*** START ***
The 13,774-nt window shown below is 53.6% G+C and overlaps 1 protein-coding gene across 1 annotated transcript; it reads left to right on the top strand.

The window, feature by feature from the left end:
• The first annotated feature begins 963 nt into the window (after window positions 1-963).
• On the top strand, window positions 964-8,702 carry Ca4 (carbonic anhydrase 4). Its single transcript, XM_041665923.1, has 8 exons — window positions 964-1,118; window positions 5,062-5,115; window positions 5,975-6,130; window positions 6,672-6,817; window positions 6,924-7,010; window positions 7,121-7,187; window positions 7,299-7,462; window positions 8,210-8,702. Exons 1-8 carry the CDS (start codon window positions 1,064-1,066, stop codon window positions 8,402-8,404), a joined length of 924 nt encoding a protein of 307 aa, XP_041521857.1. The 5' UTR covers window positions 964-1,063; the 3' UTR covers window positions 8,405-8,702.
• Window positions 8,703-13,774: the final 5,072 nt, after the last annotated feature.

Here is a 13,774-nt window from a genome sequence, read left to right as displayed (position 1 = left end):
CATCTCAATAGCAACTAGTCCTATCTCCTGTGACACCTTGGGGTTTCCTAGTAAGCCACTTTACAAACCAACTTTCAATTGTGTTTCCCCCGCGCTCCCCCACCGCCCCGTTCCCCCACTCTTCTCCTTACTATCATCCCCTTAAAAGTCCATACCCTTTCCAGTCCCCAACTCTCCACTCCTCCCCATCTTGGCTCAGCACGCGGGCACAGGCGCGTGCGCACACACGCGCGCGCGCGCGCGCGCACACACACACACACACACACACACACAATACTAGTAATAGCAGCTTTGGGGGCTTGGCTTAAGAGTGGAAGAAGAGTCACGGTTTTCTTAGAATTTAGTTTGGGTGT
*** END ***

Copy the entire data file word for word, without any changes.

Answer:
The 13,774-nt window shown below is 53.6% G+C and overlaps 1 protein-coding gene across 1 annotated transcript; it reads left to right on the top strand.

The window, feature by feature from the left end:
• The first annotated feature begins 963 nt into the window (after window positions 1-963).
• On the top strand, window positions 964-8,702 carry Ca4 (carbonic anhydrase 4). Its single transcript, XM_041665923.1, has 8 exons — window positions 964-1,118; window positions 5,062-5,115; window positions 5,975-6,130; window positions 6,672-6,817; window positions 6,924-7,010; window positions 7,121-7,187; window positions 7,299-7,462; window positions 8,210-8,702. Exons 1-8 carry the CDS (start codon window positions 1,064-1,066, stop codon window positions 8,402-8,404), a joined length of 924 nt encoding a protein of 307 aa, XP_041521857.1. The 5' UTR covers window positions 964-1,063; the 3' UTR covers window positions 8,405-8,702.
• Window positions 8,703-13,774: the final 5,072 nt, after the last annotated feature.

Here is a 13,774-nt window from a genome sequence, read left to right as displayed (position 1 = left end):
CATCTCAATAGCAACTAGTCCTATCTCCTGTGACACCTTGGGGTTTCCTAGTAAGCCACTTTACAAACCAACTTTCAATTGTGTTTCCCCCGCGCTCCCCCACCGCCCCGTTCCCCCACTCTTCTCCTTACTATCATCCCCTTAAAAGTCCATACCCTTTCCAGTCCCCAACTCTCCACTCCTCCCCATCTTGGCTCAGCACGCGGGCACAGGCGCGTGCGCACACACGCGCGCGCGCGCGCGCGCACACACACACACACACACACACACACAATACTAGTAATAGCAGCTTTGGGGGCTTGGCTTAAGAGTGGAAGAAGAGTCACGGTTTTCTTAGAATTTAGTTTGGGTGT